North Philadelphia’s Wakisha charter school is closing its doors this Friday, only the second charter school in Philadelphia history to do so in the middle of a school year. Wakisha was supposed to close on December 23rd, but last week the school’s administration stopped classes and moved up the last day to December 19th.
In a letter from school administrators first reported by the Philadelphia Inquirer‘s Martha Woodall, the school citied dwindling teacher and student numbers as the reason for closing their doors even sooner than initially announced. The letter maintained there were only “three administrators, and 10 classroom teachers and support staff” as of last week. According to the Philadelphia School District, around 180 students are still enrolled at Wakisha in the District’s enrollment software, but classroom teachers report that only around 100 students are showing up.
Mid-year closing “largely unprecedented”
This fall, Walter D. Palmer charter in Tacony shed over 500 students – including its entire high school – two months into the school year. But Wakisha remains one of only a few charters to completely close during the school year. In 2013, cyber charter Solomon Charter School closed its brick-and-mortar operation during instruction. but because cyber charters are regulated at the state level, the Philadelphia School District doesn’t count Solomon’s closing as a Philadelphia charter school closing.
While the District was not a part of the decision to close Wakisha, the district’s charter office has been assisting students and parents to make the mid-year switch to a new school. Peng Chao, the district’s charter office operations coordinator overseeing the transition said the mid-year closing is “largely unprecedented.” Chao said the office will continue to work through the holiday to help students find new schools, but that “mid-year closing strains the entire transition process.”
Roughly 100 students have transferred to other schools to date according to Lauren Thum, another operations coordinator with the charter school office. Thum says the students have transferred to a mix of charter and traditional public schools throughout the city. Most will end up in district schools because many charters have already reached their enrollment caps, said Thum. Some may move to Catholic schools if they can afford the tuition.
Wakisha Charter opened in September 2000 and promised in its mission statement an “academically rigorous, all-inclusive, standards-driven, African centered curriculum.” According to Wakisha’s most recent Pennsylvania School Performance Profile, the student body was more than 99 percent black or African-American, 80 percent economically disadvantaged and about a quarter of the students qualified for special education.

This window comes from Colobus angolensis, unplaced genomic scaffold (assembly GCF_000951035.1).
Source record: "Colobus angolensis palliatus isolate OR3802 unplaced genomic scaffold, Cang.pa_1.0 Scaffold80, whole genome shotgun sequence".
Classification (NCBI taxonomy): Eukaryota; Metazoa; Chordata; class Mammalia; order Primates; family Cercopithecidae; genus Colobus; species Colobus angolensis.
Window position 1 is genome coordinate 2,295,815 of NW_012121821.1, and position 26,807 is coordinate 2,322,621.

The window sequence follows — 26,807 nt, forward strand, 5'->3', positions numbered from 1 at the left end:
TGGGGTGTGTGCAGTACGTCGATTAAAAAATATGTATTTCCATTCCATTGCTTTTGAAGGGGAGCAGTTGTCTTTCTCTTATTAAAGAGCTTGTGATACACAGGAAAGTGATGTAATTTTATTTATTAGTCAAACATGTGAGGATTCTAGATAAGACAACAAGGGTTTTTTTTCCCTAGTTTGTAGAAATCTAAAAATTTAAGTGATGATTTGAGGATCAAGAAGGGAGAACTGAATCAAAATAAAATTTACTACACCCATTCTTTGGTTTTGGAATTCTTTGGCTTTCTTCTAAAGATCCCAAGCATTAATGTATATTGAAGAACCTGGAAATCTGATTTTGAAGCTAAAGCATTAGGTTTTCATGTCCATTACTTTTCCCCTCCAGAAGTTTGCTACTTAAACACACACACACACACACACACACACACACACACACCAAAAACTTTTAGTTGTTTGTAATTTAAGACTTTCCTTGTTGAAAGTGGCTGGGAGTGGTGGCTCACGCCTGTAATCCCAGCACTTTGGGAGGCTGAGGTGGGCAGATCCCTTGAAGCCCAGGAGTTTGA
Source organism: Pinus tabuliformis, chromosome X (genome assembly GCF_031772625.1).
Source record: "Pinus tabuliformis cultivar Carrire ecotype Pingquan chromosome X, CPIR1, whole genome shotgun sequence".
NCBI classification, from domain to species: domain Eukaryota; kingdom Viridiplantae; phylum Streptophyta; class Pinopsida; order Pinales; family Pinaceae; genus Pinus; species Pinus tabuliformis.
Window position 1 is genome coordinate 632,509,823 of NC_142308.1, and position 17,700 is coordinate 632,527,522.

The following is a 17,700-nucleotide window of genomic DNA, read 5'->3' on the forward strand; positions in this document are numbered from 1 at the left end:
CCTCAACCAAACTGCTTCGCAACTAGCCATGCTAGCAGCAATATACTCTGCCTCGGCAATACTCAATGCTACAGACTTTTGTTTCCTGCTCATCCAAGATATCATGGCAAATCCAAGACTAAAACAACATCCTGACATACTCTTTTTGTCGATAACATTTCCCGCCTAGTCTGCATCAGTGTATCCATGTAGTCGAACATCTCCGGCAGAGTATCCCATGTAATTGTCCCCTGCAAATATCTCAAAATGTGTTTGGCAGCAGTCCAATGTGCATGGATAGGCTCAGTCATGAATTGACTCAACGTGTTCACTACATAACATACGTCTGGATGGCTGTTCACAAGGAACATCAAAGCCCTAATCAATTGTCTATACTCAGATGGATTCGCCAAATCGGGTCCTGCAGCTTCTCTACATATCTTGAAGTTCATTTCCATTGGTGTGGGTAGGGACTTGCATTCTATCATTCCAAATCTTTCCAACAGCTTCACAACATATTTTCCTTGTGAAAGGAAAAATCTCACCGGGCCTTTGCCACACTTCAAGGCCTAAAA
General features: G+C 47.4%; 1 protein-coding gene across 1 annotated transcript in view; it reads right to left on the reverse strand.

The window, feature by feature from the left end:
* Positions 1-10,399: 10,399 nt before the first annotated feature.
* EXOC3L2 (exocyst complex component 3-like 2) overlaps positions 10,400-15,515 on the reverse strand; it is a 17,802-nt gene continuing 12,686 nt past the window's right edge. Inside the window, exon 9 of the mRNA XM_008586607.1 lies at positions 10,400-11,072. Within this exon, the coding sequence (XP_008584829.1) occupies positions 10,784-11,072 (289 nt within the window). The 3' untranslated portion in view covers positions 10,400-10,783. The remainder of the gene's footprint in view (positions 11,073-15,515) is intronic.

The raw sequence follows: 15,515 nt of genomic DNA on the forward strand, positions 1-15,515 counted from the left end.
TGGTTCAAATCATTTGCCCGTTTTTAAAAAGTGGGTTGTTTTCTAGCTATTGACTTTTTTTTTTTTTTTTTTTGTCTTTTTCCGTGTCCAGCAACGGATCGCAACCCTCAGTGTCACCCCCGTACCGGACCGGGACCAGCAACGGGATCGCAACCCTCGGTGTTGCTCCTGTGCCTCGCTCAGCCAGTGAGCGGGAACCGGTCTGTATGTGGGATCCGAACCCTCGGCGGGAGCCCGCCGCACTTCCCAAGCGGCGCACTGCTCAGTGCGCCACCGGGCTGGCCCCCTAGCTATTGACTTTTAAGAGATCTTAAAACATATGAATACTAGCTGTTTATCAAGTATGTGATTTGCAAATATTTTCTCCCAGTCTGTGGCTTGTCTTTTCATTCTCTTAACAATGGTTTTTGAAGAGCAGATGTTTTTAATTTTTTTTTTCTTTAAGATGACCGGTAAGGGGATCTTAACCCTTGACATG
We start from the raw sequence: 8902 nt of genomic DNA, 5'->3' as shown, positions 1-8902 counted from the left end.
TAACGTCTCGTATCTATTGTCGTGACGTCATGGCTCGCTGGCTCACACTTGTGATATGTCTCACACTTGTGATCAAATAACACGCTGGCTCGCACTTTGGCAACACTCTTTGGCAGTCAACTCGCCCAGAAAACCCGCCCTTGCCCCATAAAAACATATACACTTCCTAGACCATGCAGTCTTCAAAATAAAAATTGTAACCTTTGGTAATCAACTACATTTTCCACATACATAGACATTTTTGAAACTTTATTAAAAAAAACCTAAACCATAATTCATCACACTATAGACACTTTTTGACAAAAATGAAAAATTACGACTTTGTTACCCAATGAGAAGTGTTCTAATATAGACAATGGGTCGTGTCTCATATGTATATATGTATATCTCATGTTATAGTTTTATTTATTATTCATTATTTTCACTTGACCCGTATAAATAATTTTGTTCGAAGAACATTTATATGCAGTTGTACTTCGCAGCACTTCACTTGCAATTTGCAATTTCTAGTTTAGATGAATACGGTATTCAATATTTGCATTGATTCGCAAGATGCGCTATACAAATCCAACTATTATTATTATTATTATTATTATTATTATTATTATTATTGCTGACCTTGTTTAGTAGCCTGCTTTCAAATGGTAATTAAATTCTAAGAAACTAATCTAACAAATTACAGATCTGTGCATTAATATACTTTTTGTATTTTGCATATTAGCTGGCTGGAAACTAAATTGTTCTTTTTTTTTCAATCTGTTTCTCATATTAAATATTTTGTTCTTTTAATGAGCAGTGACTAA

The costs of a mid-year closure
Even though classes officially have ended, seventh grade civics and cultural arts teacher Steven Wilson is still showing up to support Wakisha students without a new school. And, while some of the teachers and adminstrators have already transitioned to new jobs, Wilson is still looking. “I will never teach again. Ever. Because this was the most horrible experience,” said Wilson of the abrupt school closing.
Wilson said the charter administration owes him more than $3,000 in back and vacation pay and others are in the same boat. “This is the true Scrooge, where you get a lump of coal for christmas,” he said. So, Wilson said he’s applied for rental assistance. “I shouldn’t have to get evicted for money I’ve already earned.”
He shared a letter from Wakisha’s Charter administration which advises teachers who want to recoup summer rollover and sick pay to consult with the “attorney assigned to the liquidation of the school.” The school district, while it helps the students transition has no role in ensuring teachers receive pay.
Data from the school’s annual report to the Department of Education show expenditures outpacing revenue since at least 2009.
According to Fernando Gallard, Philadelphia School District spoksman, the district had been cutting payments to Wakisha to cover the cost of unpaid contributions to the school’s monthly pension bill. Gallard could not say how the school district would deal with Wakisha’s December pension bill.
Some have pointed to under enrollment and poor academic performance as the cause the school’s financial decline. Wakisha was approved to accept up to 400 students, but managed to enroll only about 250 for the 2014-2015 school year. Wilson, the civics teacher, said the school has been under-enrolled by at least 80 students for the past three years. He pointed to issues with discipline and a failure by the administration to recruit sixth graders for the under-enrollment.
CEO Crystal Nelson and school officials declined to comment on the early closure.